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In this study, the authors reviewed their single-institution functional outcomes and recurrence rates after partial adrenalectomy in patients with VHL. A total of 36 partial adrenalectomies for pheochromocytoma were performed in 26 patients (23 open and 13 laparoscopic). After a median follow-up of 9.25 years (range, 5–46), no one developed metastatic disease. There were 5 local recurrences in 3 patients (11%). All recurrences were asymptomatic and detected by radiographic imaging on follow-up. In addition, 3 of 26 patients (11%) subsequently required partial adrenalectomy for pheochromocytoma on the contralateral adrenal gland. Only 3 patients (11%) became steroid-dependent.
Partial adrenalectomy for pheochromocytoma in patients with VHL is feasible and recommended, which may obviate need for steroid replacement in this patient population.
– Juan Chipollini, MD
This abstract is available on the publisher's site.
Although the safety and feasibility of partial adrenalectomy in patients with von Hippel-Lindau syndrome have been established, long-term outcomes have not been examined. In this study we evaluate the recurrence and functional outcomes in a von Hippel-Lindau syndrome cohort treated for pheochromocytoma with partial adrenalectomy with a followup of at least 5 years.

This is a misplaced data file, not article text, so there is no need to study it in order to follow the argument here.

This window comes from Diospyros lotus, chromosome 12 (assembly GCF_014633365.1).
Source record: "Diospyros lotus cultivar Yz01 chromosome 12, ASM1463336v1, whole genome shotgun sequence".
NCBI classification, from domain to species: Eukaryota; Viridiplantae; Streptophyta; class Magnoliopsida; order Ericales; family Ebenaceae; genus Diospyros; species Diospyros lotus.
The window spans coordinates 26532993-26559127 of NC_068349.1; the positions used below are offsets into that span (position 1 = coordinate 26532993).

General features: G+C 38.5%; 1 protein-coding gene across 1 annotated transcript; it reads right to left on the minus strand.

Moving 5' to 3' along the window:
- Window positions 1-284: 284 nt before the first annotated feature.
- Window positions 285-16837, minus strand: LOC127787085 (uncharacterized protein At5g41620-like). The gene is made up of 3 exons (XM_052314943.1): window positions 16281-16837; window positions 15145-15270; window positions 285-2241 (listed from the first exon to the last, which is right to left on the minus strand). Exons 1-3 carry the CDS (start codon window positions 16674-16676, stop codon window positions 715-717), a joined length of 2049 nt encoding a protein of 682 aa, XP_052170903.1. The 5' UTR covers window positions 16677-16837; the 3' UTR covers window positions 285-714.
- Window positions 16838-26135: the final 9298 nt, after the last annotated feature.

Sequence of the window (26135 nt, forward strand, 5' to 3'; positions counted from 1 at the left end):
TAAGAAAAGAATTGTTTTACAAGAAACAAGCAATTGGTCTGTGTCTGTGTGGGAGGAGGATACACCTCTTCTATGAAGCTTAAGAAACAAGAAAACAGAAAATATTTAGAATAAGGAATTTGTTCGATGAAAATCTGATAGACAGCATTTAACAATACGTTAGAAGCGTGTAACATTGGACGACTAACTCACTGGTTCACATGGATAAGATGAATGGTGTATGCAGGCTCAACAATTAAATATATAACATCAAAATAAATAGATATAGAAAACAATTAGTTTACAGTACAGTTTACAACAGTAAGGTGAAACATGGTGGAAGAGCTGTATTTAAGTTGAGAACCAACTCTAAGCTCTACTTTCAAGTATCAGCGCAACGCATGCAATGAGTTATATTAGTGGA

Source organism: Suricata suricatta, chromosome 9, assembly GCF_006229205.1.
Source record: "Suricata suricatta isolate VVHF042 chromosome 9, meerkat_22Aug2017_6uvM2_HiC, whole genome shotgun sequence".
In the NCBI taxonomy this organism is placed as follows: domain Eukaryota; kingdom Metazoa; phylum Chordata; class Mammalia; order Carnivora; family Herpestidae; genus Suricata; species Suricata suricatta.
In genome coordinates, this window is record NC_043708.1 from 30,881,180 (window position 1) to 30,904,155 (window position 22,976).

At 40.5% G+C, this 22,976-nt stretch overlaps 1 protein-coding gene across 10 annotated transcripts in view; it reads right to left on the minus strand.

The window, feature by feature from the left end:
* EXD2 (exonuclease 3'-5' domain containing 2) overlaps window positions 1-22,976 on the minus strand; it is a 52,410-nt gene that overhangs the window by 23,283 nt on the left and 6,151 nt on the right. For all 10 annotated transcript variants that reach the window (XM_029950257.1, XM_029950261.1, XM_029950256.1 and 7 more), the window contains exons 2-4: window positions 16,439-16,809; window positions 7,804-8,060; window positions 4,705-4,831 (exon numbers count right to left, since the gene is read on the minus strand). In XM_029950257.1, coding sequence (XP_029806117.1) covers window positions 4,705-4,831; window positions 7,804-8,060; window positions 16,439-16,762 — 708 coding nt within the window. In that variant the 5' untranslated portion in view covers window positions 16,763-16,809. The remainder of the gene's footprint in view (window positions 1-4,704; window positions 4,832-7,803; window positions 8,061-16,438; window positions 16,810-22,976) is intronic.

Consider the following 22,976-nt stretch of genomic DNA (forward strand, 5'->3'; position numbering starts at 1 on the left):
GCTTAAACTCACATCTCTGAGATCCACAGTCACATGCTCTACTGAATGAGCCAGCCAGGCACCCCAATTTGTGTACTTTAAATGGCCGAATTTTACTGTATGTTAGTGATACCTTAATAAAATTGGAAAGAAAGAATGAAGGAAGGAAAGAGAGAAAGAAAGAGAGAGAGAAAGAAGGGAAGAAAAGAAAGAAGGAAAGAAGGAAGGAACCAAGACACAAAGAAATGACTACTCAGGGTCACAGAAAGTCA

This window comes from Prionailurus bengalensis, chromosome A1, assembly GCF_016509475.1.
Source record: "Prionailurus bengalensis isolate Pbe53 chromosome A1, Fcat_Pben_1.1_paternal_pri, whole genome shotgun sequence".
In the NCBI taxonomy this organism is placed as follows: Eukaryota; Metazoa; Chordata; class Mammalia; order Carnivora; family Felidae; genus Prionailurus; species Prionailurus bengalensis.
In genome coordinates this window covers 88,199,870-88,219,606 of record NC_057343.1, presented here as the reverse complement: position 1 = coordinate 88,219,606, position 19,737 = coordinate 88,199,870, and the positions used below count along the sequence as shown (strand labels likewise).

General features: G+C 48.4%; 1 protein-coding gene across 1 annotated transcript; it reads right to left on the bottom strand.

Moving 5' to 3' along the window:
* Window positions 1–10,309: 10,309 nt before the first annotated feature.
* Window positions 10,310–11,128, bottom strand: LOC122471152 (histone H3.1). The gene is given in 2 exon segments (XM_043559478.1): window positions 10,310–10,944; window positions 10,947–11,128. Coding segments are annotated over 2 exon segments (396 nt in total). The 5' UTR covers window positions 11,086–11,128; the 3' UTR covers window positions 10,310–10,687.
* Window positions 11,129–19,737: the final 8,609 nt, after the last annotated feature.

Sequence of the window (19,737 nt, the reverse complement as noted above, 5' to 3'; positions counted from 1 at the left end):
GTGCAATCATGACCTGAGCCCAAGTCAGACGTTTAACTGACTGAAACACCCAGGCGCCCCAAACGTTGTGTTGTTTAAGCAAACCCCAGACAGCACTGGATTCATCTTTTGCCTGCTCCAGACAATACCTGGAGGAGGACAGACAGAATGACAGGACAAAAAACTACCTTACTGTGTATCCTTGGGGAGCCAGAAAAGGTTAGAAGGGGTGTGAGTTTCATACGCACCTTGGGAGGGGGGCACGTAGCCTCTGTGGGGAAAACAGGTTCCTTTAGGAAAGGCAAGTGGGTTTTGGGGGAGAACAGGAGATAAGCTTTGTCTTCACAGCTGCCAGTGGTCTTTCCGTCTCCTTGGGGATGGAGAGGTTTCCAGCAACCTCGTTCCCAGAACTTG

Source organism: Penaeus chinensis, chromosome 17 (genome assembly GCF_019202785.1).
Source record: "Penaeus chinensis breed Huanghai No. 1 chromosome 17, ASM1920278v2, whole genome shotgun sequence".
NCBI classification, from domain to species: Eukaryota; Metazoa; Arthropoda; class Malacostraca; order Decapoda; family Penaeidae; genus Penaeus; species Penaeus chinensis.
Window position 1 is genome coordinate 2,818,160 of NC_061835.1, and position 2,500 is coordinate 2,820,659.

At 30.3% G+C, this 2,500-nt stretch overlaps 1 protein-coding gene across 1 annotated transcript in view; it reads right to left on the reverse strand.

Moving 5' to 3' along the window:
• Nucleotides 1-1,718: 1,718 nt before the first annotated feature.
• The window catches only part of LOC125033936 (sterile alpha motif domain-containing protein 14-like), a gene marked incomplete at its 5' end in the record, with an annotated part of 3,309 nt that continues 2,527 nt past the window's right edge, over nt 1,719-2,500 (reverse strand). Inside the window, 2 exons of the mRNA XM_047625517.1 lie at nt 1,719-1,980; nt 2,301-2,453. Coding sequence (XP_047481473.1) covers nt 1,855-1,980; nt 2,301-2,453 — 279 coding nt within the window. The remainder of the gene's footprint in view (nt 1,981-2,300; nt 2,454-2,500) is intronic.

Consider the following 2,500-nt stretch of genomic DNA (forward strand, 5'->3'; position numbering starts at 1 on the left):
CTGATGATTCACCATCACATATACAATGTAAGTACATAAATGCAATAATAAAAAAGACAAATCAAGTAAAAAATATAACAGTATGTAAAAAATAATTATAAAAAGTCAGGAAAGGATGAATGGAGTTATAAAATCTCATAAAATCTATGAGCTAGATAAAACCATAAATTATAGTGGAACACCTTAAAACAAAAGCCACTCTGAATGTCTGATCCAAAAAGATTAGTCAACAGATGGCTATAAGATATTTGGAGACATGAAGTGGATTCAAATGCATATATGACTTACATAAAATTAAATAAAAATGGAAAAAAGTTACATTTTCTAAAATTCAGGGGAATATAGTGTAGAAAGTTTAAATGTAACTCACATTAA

MATERIALS AND METHODS
We reviewed the records of patients with von Hippel-Lindau syndrome treated with partial adrenalectomy for pheochromocytoma at the National Cancer Institute. Demographic, germline mutation status, surgical indication, oncologic and functional outcome data were collected. Local recurrence was defined as radiographic evidence of recurrent tumor on the ipsilateral side of partial adrenalectomy. Patients were considered steroid dependent if they required steroids at most recent followup.
A total of 36 partial adrenalectomies for pheochromocytoma were performed in 26 patients with von Hippel-Lindau syndrome between September 1995 and December 2003. Of these cases 23 were performed open and 13 were performed laparoscopically. Prior surgical history was obtained for all patients. At a median followup of 9.25 years (range 5 to 46) metastatic pheochromocytoma had not developed in any patients. In 3 patients (11%) there were 5 local recurrences treated with surgical extirpation or active surveillance. All recurrences were asymptomatic and detected by radiographic imaging on followup. In addition, 3 of 26 patients (11%) subsequently required partial adrenalectomy for pheochromocytoma on the contralateral adrenal gland. In the entire cohort only 3 patients became steroid dependent (11%).
Outcomes of partial adrenalectomy in patients with von Hippel-Lindau syndrome with pheochromocytoma are encouraging at long-term followup and should be recommended as a primary surgical approach whenever possible. Adrenal sparing surgery can obviate the need for steroid replacement in the majority of patients. Local recurrence rates appear to be infrequent and can be managed successfully with subsequent observation or intervention.